"The authorized issue of Bank of England notes based on Government securities, which was fixed at £14,000,000 by the Act of 1844, and which having been increased in 1855 and 1861 respectively, by the sums of £475,000 and £175,000, now stands at £14,650,000, is to be further augmented by £350,000, which will raise the total to .£15,000,000. The process is in conformity with the provisions of the law, and is perfectly simple. The basis on which the amount of purely paper circulation was fixed at the date of Sir Robert Peel's measure was as follows:-Long experience has shown that whenever the note circulation of the country declined to a point approaching £22,000,000, through the contraction forced upon bankers by an adverse state of the foreign exchanges, the scarcity of currency was so felt in its action upon prices as to cause invariably a strong turn of the tide. That total of .£22,000,000 was, therefore, fixed as the safe amount at which paper, secured only by the credit of the Government, might be allowed to pass as a legal tender, and was made up by .£14,000,000 issued by the Bank of England, and .£8,000,000 of issues of private and joint-stock banks in the provinces. At the same time a provision was made, that if any of the latter establishments should fail or withdraw from business, then in each such case the right of issuing notes should be forfeited; and that it should be competent for the Government, by an order in council, to authorize the Bank of England to supply the deficiency thus created.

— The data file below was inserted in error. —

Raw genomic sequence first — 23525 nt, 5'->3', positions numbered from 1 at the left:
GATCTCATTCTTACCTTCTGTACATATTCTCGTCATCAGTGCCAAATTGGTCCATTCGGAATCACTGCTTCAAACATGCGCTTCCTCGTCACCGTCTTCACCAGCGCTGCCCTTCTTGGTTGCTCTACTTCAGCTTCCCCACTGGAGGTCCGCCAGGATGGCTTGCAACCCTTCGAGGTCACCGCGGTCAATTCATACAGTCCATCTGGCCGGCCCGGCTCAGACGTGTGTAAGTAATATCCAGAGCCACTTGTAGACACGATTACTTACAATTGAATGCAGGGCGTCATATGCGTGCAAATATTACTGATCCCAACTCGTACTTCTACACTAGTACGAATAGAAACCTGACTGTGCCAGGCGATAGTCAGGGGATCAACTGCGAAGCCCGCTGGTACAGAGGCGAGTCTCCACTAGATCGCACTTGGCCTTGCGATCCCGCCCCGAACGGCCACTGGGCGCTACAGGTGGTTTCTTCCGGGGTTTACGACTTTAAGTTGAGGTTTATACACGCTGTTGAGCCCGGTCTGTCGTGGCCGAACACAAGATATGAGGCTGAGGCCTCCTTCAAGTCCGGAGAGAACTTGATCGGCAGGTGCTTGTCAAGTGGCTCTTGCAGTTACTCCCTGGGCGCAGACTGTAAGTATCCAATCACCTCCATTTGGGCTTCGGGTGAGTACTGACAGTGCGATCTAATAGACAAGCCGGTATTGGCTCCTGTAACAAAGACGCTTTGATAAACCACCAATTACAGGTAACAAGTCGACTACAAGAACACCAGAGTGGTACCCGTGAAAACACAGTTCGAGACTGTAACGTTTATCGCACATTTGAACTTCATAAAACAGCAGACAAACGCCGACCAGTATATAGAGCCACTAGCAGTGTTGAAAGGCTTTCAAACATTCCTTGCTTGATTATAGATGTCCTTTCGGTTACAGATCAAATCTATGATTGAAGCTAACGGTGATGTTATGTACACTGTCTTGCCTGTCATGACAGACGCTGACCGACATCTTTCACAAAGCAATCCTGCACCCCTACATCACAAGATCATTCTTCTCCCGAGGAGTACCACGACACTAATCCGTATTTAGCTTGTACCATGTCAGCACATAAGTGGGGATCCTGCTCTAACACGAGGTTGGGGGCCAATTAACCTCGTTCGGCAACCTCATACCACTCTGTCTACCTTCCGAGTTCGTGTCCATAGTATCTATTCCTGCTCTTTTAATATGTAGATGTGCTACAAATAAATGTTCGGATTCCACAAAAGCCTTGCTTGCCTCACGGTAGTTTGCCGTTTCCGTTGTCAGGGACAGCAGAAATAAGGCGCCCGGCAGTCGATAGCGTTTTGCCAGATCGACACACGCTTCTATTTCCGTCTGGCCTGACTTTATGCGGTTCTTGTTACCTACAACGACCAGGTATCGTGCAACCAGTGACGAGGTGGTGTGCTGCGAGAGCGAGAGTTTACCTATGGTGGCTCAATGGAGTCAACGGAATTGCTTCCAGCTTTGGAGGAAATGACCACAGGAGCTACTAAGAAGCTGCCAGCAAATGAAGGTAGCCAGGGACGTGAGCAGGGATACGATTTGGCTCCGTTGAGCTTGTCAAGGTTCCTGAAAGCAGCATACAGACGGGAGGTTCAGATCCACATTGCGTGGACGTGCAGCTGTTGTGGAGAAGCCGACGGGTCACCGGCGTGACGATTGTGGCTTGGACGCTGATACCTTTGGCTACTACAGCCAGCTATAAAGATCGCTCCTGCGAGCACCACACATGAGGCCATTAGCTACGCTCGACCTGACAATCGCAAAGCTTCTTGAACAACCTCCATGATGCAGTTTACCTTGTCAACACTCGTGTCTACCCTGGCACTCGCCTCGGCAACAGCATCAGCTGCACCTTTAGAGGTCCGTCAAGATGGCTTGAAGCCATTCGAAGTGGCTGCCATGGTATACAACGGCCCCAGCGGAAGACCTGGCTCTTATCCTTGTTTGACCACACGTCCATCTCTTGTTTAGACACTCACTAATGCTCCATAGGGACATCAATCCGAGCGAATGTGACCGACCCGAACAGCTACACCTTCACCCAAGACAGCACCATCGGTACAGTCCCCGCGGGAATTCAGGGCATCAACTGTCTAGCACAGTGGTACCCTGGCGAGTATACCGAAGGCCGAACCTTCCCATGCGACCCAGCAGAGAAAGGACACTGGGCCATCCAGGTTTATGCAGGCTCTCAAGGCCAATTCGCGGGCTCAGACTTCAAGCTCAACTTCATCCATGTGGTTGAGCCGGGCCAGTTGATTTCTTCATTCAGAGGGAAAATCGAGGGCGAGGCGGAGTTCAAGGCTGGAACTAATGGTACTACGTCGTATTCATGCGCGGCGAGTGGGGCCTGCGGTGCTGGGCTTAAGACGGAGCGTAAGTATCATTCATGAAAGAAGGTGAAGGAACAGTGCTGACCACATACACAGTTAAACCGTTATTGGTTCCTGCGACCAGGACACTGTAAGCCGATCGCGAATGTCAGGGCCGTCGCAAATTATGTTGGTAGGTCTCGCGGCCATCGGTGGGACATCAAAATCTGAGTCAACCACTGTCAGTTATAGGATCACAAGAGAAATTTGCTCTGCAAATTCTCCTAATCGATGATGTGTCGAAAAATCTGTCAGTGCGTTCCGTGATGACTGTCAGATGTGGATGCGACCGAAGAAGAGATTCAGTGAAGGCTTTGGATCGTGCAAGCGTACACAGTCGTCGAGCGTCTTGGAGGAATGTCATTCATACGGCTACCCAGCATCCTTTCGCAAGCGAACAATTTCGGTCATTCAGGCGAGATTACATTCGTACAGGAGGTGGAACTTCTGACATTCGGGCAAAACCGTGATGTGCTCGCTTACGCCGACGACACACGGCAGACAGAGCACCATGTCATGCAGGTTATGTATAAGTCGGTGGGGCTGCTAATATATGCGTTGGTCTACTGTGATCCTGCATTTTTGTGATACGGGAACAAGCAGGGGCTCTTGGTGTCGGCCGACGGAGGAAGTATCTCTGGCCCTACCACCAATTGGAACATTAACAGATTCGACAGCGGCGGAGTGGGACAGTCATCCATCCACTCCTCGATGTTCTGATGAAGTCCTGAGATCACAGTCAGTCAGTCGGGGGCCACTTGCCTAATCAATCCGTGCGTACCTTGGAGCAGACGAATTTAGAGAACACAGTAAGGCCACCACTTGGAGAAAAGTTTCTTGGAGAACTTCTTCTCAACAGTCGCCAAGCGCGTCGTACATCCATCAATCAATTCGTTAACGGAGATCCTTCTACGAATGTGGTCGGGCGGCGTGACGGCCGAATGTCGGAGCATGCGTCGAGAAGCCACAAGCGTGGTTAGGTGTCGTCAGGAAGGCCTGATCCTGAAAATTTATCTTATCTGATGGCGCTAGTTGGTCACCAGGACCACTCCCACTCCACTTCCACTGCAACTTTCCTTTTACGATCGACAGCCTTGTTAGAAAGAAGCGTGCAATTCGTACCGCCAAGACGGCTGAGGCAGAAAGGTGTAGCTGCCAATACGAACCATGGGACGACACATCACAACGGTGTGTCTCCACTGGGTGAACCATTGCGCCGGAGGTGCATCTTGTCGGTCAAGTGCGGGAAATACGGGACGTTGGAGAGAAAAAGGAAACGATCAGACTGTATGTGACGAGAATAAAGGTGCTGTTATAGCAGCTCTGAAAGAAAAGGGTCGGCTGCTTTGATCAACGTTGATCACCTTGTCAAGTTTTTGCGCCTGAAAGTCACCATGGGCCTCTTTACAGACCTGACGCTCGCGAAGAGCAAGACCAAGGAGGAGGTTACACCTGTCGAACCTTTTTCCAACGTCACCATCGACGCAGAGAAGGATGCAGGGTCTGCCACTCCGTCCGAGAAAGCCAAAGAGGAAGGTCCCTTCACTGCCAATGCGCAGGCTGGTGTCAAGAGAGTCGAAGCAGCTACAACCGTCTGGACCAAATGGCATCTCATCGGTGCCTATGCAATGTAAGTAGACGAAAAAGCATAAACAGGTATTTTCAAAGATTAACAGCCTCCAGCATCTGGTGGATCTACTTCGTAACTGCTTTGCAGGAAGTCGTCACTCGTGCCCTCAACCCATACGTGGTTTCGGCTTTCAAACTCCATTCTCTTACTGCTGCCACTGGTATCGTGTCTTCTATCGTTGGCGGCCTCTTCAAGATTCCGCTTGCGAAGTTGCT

"To effect that purpose, it would not be necessary for the bank to issue more than two-thirds of the amount of the circulation that had been forfeited, because it wastaken for granted that every issuing bank would keep at least a reserve of gold, equal to one-third of the notes it had issued payable on demand, and which might therefore be presented at any time; and that, consequently, the actual currency which each had put out was practically only two-thirds of its nominal amount, since to the extent of the remaining third, other currency-that is to say, gold-was withdrawn from use and locked up in their tills. Accordingly, the new issues of the Bank of England, in supplying the deficiencies from any such failures or withdrawals, were to be limited to two-thirds.
"Gradually, after the passing of the Act in 1844, individual country banks broke down or died out, but it was not till 1855 that the vacuum thus occasioned attracted much public attention. At that date it was found that issues had during the preceding eleven years been extinguished to the extent of £710,000, and an order in council was then put forth for an increase of £475,000 in the notes of the Bank of England. Between 1855 and 1861 further lapses occurred to the amount of £262,500, and these were made up by a new order in council for an additional issue of £175,000. Thus the total paper circulation of the bank was increased from its original sum of .£14,000,000 to £14,650,000, the amount at which it stood up to Thursday last.